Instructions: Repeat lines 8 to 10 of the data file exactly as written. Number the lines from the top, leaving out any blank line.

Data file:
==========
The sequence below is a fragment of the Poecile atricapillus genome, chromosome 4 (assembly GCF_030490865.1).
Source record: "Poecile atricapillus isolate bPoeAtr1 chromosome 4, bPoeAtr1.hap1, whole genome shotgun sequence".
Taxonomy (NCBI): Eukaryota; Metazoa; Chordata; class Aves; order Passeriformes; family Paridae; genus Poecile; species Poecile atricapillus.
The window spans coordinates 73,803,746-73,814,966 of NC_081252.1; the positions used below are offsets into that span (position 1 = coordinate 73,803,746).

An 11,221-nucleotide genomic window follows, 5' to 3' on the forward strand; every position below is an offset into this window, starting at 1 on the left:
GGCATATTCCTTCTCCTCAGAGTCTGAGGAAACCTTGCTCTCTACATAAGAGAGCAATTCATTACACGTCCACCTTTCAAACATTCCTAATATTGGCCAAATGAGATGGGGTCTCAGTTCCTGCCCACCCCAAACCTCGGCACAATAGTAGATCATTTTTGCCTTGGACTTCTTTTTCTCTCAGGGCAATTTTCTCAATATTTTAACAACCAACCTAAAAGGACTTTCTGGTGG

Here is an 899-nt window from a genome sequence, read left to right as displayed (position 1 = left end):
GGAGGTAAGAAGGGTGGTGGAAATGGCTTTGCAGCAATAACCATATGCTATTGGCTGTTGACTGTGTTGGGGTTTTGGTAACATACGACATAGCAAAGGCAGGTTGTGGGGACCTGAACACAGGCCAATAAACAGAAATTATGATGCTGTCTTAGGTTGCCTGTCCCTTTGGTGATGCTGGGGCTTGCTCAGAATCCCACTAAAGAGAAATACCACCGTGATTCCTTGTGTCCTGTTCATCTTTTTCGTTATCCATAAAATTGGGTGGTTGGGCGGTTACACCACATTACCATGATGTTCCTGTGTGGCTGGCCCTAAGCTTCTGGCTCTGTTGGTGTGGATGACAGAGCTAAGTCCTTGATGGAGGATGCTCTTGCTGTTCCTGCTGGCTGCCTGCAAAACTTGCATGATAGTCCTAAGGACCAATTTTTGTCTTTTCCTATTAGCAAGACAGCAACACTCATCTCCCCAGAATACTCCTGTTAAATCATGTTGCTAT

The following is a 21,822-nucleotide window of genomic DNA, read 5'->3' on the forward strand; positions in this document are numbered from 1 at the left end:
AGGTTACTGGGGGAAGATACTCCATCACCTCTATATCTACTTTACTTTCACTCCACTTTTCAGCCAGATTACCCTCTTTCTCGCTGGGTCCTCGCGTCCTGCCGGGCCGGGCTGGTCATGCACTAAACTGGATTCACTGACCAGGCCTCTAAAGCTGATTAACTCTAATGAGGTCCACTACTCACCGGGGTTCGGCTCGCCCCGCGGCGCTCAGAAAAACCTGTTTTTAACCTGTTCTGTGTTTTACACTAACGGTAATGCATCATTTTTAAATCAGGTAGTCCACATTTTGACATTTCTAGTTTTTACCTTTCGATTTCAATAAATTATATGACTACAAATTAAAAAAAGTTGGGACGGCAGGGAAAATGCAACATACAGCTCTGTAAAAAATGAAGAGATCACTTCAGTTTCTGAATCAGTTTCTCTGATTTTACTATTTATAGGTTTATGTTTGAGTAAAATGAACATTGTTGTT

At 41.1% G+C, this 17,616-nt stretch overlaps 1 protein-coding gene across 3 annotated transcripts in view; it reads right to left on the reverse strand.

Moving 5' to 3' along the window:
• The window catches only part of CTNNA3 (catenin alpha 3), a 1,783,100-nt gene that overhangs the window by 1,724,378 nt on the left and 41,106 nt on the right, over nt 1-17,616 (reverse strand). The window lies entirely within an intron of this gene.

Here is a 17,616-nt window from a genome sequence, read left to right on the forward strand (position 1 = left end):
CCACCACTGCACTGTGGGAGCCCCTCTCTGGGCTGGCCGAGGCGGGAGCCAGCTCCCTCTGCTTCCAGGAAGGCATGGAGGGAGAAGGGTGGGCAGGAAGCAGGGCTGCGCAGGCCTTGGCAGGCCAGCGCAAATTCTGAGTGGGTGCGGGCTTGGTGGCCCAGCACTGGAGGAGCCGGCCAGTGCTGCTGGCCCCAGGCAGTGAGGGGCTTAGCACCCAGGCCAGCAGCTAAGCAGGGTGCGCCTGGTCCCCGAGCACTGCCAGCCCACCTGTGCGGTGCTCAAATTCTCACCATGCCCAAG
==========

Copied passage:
GGAGGTAAGAAGGGTGGTGGAAATGGCTTTGCAGCAATAACCATATGCTATTGGCTGTTGACTGTGTTGGGGTTTTGGTAACATACGACATAGCAAAGGCAGGTTGTGGGGACCTGAACACAGGCCAATAAACAGAAATTATGATGCTGTCTTAGGTTGCCTGTCCCTTTGGTGATGCTGGGGCTTGCTCAGAATCCCACTAAAGAGAAATACCACCGTGATTCCTTGTGTCCTGTTCATCTTTTTCGTTATCCATAAAATTGGGTGGTTGGGCGGTTACACCACATTACCATGATGTTCCTGTGTGGCTGGCCCTAAGCTTCTGGCTCTGTTGGTGTGGATGACAGAGCTAAGTCCTTGATGGAGGATGCTCTTGCTGTTCCTGCTGGCTGCCTGCAAAACTTGCATGATAGTCCTAAGGACCAATTTTTGTCTTTTCCTATTAGCAAGACAGCAACACTCATCTCCCCAGAATACTCCTGTTAAATCATGTTGCTAT

The following is a 21,822-nucleotide window of genomic DNA, read 5'->3' on the forward strand; positions in this document are numbered from 1 at the left end:
AGGTTACTGGGGGAAGATACTCCATCACCTCTATATCTACTTTACTTTCACTCCACTTTTCAGCCAGATTACCCTCTTTCTCGCTGGGTCCTCGCGTCCTGCCGGGCCGGGCTGGTCATGCACTAAACTGGATTCACTGACCAGGCCTCTAAAGCTGATTAACTCTAATGAGGTCCACTACTCACCGGGGTTCGGCTCGCCCCGCGGCGCTCAGAAAAACCTGTTTTTAACCTGTTCTGTGTTTTACACTAACGGTAATGCATCATTTTTAAATCAGGTAGTCCACATTTTGACATTTCTAGTTTTTACCTTTCGATTTCAATAAATTATATGACTACAAATTAAAAAAAGTTGGGACGGCAGGGAAAATGCAACATACAGCTCTGTAAAAAATGAAGAGATCACTTCAGTTTCTGAATCAGTTTCTCTGATTTTACTATTTATAGGTTTATGTTTGAGTAAAATGAACATTGTTGTT